Sunday, August 20, 2017

Columbia students will not have indoor recess during eclipse

At last Thursday's school board meeting, Superintendent Dr. Robert Hollister addressed the district's policy for the upcoming solar eclipse on Monday, August 21. Hollister announced that students in the Columbia Borough School District will not be held inside for recesses, unless parents make such a request. Hollister said the danger of looking at the eclipse is the same as looking at the sun on any other day. "There's no significant danger to students if they're outside," he said.  Students will be dismissed at the normal time on Monday.

According to the website, a partial solar eclipse will begin in Lancaster County on Monday, August 21, at 1:18 p.m. It will reach maximum at 2:42 p.m. and end at 3:59 p.m. for a total duration of two hours and 41 minutes. The website also features an animation simulating the eclipse.

Saturday, August 19, 2017

Lancaster man accused of attempting to break into Columbia home

A 41-year-old Lancaster man was allegedly captured on surveillance video attempting to break into the home of a friend's residence in Columbia early Tuesday morning, according to West Hempfield Township police.

Pipeline builder strikes out in early bid for Columbia nuns' land

The nuns say Transco, a subsidiary of Atlantic Sunrise builder Williams Partners, should have no right to take their property because Transco is a private, for-profit company seeking financial gain.

Wednesday, August 16, 2017

Mayor Lutz featured in video about improving water company

“Bay 101: Monitoring and Modeling the Chesapeake Bay" features Mayor Lutz and includes many beautiful shots taken in Columbia. Mayor Lutz is active in the Pennsylvania delegation of the Local Government Advisory Committee (LGAC) to the Chesapeake Executive Council. The video discusses tools to determine what local communities can do to improve water quality both locally and downstream.


Couple blames borough for flooding on their property

Lindsey Brenner tells council Monday night that a drainage problem at her 1020 Cloverton Drive property is the the borough's responsibility.

A Columbia couple angrily confronted borough council Monday night over an ongoing dispute about a retention basin on their property. At issue is who is responsible to fix a drainage problem with the basin. The couple, Tim Hess and Lindsey Brenner, claim rainwater often floods their 1020 Cloverton Drive property due to an improperly placed drain pipe. They believe responsibility lies with the borough to fix the problem.

Armed with documentation and photographs, Hess and Brenner said that despite appearing at three council meetings over the last four months, they have not had their concerns addressed. "I want to ask you, if this was in your backyard, if you would be okay with it, because you wouldn't," Brenner told council.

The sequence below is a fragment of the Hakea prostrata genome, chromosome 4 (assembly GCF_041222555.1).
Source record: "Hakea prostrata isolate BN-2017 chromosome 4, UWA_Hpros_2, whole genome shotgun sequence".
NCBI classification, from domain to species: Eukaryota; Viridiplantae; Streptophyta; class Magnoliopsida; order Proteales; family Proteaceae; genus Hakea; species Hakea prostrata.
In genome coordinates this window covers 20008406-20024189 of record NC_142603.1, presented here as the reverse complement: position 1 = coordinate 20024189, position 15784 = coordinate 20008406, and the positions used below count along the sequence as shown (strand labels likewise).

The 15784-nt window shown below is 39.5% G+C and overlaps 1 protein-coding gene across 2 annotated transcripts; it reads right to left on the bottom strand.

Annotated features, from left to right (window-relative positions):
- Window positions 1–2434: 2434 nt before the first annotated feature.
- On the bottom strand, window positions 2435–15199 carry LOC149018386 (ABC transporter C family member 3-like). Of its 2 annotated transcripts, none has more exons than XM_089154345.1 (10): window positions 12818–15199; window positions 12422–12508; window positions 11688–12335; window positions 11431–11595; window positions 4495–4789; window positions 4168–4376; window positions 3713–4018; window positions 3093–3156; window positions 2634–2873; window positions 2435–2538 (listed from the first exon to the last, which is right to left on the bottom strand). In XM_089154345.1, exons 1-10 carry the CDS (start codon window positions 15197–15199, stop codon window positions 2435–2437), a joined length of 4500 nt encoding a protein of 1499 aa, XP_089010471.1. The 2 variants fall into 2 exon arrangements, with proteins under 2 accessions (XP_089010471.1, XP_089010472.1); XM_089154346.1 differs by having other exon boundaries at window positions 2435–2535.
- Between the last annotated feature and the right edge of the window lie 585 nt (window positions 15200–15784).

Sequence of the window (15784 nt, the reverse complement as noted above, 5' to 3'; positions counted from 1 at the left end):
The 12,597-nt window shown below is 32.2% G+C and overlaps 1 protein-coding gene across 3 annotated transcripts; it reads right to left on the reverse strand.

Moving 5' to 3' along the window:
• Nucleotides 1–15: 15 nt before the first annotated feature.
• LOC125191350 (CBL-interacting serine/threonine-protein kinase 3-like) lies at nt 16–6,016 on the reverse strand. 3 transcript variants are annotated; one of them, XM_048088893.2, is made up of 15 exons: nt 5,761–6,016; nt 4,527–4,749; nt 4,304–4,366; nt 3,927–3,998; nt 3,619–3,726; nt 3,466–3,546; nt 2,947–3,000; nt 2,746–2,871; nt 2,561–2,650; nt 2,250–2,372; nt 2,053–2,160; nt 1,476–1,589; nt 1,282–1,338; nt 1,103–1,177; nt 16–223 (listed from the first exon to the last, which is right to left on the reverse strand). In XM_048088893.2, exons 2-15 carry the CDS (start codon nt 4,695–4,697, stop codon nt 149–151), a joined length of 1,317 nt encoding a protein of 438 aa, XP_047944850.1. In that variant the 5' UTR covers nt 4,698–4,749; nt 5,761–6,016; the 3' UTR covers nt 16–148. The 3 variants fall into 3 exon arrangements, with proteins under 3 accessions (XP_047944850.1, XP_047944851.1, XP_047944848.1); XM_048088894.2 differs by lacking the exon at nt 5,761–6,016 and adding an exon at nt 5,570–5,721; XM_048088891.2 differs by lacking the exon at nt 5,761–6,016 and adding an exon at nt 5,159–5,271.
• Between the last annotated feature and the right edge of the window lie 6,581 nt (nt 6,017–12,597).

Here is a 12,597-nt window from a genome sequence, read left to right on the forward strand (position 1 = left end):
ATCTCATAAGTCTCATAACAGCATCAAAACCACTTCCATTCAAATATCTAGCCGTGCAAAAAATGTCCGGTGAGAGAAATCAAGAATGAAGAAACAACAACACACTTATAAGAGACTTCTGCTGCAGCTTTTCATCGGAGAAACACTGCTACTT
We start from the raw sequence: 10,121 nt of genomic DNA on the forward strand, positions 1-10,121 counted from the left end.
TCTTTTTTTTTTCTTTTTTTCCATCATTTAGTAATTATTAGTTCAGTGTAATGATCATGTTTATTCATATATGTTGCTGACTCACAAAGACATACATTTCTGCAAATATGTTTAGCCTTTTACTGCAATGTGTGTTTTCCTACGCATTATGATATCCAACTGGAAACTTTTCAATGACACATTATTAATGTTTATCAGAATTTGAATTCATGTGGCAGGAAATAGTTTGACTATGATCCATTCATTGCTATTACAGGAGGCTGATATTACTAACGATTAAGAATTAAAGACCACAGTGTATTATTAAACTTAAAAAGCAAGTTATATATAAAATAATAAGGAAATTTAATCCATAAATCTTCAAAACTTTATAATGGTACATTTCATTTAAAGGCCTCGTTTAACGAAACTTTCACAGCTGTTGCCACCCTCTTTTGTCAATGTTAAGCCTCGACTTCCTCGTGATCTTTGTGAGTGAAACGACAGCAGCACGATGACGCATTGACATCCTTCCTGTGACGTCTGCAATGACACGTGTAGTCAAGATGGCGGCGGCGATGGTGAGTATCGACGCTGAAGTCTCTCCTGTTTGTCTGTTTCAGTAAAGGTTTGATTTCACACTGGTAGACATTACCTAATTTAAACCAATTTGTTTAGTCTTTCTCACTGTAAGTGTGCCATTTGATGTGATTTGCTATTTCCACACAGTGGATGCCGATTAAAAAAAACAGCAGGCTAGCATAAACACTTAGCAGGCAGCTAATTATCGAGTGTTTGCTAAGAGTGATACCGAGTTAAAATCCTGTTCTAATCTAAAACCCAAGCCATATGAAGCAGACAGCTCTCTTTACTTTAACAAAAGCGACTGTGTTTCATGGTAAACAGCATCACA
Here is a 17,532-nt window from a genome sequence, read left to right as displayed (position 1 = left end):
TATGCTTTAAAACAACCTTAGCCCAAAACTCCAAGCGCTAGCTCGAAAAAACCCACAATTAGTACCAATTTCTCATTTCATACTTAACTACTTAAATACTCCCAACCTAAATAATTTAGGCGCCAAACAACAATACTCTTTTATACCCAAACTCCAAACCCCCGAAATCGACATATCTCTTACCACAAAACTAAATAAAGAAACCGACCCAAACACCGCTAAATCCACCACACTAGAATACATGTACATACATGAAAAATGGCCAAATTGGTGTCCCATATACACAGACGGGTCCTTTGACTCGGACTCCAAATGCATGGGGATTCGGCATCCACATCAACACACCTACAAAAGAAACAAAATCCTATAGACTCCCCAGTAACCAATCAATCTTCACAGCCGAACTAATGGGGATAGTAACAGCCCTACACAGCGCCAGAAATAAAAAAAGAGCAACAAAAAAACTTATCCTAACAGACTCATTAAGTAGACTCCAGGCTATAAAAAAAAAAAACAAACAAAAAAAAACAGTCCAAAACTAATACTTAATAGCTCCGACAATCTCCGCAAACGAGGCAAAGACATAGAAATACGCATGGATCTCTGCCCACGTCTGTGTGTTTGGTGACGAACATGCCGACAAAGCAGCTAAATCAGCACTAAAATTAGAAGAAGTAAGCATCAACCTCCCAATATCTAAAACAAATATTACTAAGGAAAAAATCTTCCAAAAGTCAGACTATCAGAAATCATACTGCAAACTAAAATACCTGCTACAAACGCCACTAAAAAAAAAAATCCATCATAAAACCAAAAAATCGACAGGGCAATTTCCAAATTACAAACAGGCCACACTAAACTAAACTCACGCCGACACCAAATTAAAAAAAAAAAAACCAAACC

Hess said he cannot address the problem himself, because part of the pipe is under the state's jurisdiction. He said that if he would attempt a fix, he would get fined, because the pipe "goes into PennDOT."

"How do you want me to fix a borough and state issue?" Hess asked council. He also said that a retention basin should be able to be mowed, noting that six- to seven-foot cattails are growing in the basin.

Council President Kelly Murphy explained that the borough is not responsible for maintaining the basin. He suggested their attorney contact the borough solicitor. Brenner asked why they should have to spend $3,000 to hire an attorney to have the borough fix a pipe.

Brenner said a letter she received from Public Works Director Ron Miller acknowledges a problem with the basin, specifically a water problem on the surface and a drainage problem. The couple said the borough's engineer told them that no record exists of "how the basin is supposed to be."

Lindsey Brenner, with husband Tim Hess, shows a document to council supporting her claim of responsibility.

Brenner cited a document from the Lancaster County Recorder of Deeds stating the problem is the borough's, because the pipe and the drainage are specific to Columbia Borough. Brenner said information on the street's dedication is somewhere in borough meeting minutes from that date.

Brenner argued that a legal binding document was filed with the county when the signed the deed for the property. Borough Manager Greg Sahd, however, pointed out that the document was not signed by the borough. Borough Solicitor Robert Pfannebecker agreed with Sahd, saying that somebody else put that language in the deed, which the borough did not agree to.

"It's a legal argument that should be resolved by your attorney talking to us." Pfannebecker said.

Lindsey Brenner chides council about 
having to hire an attorney 
to fix a drainage problem on her property.

More information on this issue, including a video of the affected area, can be found at Columbia news, views & reviews HERE.